I must admit myself not well-versed enough in physics-ease to find a gread deal of interest in a bulleted list of physics topics, although I did love the calculus-based physics course I took in college; it was fascinating. If I could have substituted Physics II for my education courses, I would have done so.

I did recognize a lot of the Physics terms you used (though I certainly could not define them!), no doubt due to my Brother Dear's interest in Physics. He added a Physics major for a short time, before deciding to just concentrate on Computer Science.

Now an overview of math, that I would thoroughly enjoy :-D.

Esther, if Adrian does post a math list, remember what we talked about, ok?

 
At 1/25/2006 09:10:00 AM , Blogger Adrian C. Keister said...

You two are such a trip. Incidentally, Susan, just a thought: it might have been even funnier if you had left out the "Just couldn't resist" comment. It's not according to the rules of dead-pan, you know. :-) Jokes as good as the one you posted just don't need to be made aware of themselves. (Sentient jokes?!?)

Anyhoo, thanks for making me laugh and smile.

 
At 1/25/2006 06:44:00 PM , Blogger Susan said...

Yes, I'm still working on my methods of humor. . . I often feel the need to clarify that I am joking, even when it's obvious I am. The reason? As a natural blond(e), I have my own dense moments, and have been known to completely fall for obvious jokes. Since Esther is a natural blond as well, I thought I'd help a fellow blond out a bit ;).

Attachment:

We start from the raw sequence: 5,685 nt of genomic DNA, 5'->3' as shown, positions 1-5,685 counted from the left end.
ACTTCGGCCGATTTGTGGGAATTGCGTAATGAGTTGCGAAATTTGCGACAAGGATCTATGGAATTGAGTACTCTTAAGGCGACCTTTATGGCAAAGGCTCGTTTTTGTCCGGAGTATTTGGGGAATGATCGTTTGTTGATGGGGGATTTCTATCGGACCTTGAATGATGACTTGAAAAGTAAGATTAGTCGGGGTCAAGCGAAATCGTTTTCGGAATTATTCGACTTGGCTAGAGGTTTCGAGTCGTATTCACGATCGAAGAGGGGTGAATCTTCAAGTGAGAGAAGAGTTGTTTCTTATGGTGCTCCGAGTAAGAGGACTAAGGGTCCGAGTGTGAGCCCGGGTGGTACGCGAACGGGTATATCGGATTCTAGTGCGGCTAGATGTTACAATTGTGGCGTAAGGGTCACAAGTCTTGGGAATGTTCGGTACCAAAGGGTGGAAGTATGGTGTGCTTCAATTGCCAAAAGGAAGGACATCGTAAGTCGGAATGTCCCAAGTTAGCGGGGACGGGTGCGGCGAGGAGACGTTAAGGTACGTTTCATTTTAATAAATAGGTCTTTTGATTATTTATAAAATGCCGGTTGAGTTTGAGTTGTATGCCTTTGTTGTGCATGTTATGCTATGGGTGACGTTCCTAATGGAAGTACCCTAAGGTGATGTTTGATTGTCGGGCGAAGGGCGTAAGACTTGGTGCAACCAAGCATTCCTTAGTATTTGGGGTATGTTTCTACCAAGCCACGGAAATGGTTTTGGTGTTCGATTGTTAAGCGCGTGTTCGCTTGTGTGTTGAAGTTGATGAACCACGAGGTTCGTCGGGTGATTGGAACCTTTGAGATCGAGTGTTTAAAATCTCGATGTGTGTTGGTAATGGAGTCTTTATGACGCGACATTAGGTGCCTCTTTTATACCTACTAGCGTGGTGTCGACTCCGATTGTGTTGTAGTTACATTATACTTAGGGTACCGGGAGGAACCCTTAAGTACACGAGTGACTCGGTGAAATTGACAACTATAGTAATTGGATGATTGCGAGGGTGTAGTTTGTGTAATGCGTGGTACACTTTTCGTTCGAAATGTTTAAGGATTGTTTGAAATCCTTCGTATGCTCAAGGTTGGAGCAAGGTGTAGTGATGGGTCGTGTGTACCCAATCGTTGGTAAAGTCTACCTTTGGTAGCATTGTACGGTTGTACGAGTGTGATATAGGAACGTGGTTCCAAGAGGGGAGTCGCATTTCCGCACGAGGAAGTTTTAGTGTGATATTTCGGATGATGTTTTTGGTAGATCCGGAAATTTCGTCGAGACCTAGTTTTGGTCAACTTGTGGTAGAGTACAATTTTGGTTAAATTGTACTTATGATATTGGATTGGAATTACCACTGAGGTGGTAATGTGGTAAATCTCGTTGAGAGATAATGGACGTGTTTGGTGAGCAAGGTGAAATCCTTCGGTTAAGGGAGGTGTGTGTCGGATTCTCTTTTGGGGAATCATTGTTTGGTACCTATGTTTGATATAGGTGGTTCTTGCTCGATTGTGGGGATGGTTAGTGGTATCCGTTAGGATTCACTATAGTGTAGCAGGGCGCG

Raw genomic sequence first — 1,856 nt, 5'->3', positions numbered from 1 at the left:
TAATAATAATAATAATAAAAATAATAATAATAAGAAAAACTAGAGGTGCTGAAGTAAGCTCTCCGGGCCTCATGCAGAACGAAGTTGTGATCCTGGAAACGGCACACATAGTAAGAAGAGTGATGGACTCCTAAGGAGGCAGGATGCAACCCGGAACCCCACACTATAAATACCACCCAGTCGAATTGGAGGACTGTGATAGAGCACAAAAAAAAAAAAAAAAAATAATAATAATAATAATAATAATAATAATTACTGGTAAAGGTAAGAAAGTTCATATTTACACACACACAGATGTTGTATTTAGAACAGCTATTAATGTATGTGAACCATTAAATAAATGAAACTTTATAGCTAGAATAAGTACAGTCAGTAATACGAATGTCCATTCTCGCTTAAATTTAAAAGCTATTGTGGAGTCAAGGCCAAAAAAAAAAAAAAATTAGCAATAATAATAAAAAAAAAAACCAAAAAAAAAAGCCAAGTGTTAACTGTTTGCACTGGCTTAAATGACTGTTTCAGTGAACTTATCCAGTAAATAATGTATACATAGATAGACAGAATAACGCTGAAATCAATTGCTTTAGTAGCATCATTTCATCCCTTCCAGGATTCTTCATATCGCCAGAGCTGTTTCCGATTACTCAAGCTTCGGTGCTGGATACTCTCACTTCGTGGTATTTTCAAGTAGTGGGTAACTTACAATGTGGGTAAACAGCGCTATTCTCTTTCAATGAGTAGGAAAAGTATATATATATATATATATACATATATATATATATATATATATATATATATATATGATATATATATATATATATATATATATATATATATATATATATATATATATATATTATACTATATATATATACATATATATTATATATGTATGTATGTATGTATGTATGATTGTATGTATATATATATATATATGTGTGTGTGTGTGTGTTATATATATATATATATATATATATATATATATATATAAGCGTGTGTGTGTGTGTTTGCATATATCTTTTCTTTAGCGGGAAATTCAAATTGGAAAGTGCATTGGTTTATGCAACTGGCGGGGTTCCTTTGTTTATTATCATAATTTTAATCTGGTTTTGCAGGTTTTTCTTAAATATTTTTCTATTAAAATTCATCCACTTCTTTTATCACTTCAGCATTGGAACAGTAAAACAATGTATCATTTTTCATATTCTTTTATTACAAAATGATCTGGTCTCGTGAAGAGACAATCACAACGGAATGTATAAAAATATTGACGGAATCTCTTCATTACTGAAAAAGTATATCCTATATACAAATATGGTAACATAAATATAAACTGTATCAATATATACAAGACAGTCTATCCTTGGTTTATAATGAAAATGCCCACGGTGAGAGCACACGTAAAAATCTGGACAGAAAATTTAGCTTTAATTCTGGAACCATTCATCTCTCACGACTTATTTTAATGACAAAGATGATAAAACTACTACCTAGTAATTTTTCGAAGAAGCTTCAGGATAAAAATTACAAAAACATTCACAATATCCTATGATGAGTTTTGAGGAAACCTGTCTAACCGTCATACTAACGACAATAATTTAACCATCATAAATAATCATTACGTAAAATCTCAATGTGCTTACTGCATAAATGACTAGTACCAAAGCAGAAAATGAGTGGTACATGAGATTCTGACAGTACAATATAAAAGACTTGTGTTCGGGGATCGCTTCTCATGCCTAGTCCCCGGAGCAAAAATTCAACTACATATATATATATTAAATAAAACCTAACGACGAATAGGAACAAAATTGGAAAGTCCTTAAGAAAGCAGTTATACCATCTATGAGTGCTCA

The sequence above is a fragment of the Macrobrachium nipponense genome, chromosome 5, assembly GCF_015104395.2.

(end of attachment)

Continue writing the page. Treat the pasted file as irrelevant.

Natural Blonds of the World Unite!

 
At 1/28/2006 04:19:00 PM , Blogger Bethgem said...

"Note: the most accurate theory man has ever devised."

How do you know? I know little enough about this to be under the impression that it's only circumstantially experimentable (is that a word?). And mathematics indicates its veracity. Is that true?

 
At 1/28/2006 04:21:00 PM , Blogger Bethgem said...

Can you do a post, since you mentioned radioactive decay, dealing with carbon dating? I still don't quite understand how that works (or doesn't work). I know it's asking a lot...

 
At 1/28/2006 04:23:00 PM , Blogger Bethgem said...

Okay, I'm a moron. Obviously carbon isn't radioactive. Can you explain it anyway?